“Make no doubt about it, athletes not only need effective leadership, they also desire it. Young people want consistent parameters, direction, order structure, organization and discipline. They need it whether they know it or not. It gives them security, and that, in turn, helps them to be more confident.” (Dorfman, 2003)

Blog: “Qualities of a quality leader”

Imagery

Imagery has been the focus of a great deal of research over the recent years. Results consistently lead us to believe that successful implementation of imagery techniques have a direct and positive effect on sport performance. By developing these techniques, we enable our athletes to experience a variety of competition settings mentally so that when the time comes they will be prepared to perform at their highest level.

“Although it is still not clear why, imagery frequently predicts behaviors: Imagining disaster or success at work, in relationships, or in sport often leads to that outcome. Taking control of our imaginations is vital if we are to manage our behavior effectively, particularly in sport.”

Self-confidence

Even without research, most would argue the importance of confidence in sport and in life. It is a feeling that when experienced can make or break ones performance. Feeling confident gives an athlete the ability to believe in “I can” rather than “I can’t” which often times determines whether that belief becomes a reality.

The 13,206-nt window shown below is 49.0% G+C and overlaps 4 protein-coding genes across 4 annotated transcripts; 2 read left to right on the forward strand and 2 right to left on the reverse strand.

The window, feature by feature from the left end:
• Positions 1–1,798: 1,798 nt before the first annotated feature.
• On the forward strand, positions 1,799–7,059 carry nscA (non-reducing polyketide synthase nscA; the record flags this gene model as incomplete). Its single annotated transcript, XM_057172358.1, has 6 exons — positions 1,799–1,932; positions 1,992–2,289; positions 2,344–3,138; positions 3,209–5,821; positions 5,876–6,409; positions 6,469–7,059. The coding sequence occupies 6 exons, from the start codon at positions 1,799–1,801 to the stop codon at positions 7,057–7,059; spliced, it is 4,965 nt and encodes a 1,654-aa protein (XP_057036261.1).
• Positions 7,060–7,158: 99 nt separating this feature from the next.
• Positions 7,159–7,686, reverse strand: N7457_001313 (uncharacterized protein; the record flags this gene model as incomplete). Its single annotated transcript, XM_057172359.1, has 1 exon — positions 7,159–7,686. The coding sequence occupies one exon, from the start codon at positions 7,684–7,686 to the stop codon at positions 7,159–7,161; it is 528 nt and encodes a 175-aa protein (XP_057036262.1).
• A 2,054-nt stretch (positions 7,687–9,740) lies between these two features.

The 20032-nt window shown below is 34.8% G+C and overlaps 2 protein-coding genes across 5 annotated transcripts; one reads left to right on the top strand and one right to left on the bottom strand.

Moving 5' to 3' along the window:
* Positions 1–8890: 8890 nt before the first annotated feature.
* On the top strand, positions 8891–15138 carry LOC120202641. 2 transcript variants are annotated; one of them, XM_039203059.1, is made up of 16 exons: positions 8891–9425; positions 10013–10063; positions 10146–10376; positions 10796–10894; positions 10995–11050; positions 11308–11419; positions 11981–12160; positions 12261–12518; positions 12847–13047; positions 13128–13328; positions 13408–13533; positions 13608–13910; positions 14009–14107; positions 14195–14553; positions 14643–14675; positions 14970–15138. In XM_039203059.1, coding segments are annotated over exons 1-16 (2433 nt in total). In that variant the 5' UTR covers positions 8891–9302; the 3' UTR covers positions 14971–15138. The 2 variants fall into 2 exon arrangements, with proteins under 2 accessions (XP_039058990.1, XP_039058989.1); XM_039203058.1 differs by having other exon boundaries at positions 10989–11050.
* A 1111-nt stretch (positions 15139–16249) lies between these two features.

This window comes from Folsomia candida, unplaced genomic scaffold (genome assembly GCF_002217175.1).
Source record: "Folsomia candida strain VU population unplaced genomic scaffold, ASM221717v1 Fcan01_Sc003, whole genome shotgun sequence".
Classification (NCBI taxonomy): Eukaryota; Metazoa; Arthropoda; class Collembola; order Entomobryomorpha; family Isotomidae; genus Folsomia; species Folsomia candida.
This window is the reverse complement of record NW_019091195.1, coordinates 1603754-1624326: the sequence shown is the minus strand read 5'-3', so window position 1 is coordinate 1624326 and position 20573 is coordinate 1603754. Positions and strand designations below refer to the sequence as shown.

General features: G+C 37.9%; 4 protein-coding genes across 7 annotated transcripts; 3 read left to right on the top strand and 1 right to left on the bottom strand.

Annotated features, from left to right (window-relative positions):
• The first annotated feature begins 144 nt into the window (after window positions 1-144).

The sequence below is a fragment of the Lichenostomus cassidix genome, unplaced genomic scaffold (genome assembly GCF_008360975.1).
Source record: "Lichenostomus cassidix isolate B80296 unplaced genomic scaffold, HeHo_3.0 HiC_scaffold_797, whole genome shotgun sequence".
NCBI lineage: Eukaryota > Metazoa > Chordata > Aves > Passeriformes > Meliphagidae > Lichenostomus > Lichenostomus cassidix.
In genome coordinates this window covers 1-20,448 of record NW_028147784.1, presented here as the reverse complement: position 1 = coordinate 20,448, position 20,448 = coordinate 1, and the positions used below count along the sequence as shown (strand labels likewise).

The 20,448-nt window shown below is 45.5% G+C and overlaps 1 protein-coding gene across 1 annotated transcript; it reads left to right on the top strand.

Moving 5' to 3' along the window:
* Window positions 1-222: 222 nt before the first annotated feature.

Coaches can help develop athlete’s confidence by providing positive feedback when the athlete performs well and conversely, in the instances where athletes are not performing their best. Sometimes it is equally or more important to build an athletes confidence when they are struggling. Providing constructive criticism can help athletes learn how to improve, but giving them the confidence to know they can improve is more important yet.

Self-talk

A study conducted by David Tod, James Hardy, and Emily Oliver analyzed 47 studies that assessed the relationship between self-talk and performance. The study suggested positive effects on performance by athletes who were using various forms of self-talk. Similar to imagery, often times what we think has a direct effect on our behavior. If we focus on the thoughts that go through our head on our regular basis, we can start to identify the negative thoughts that have potential to lead us to decreased performance. On the other hand, we will notice self-talk that is positive and constructive and will be able to implement those types of thoughts more often.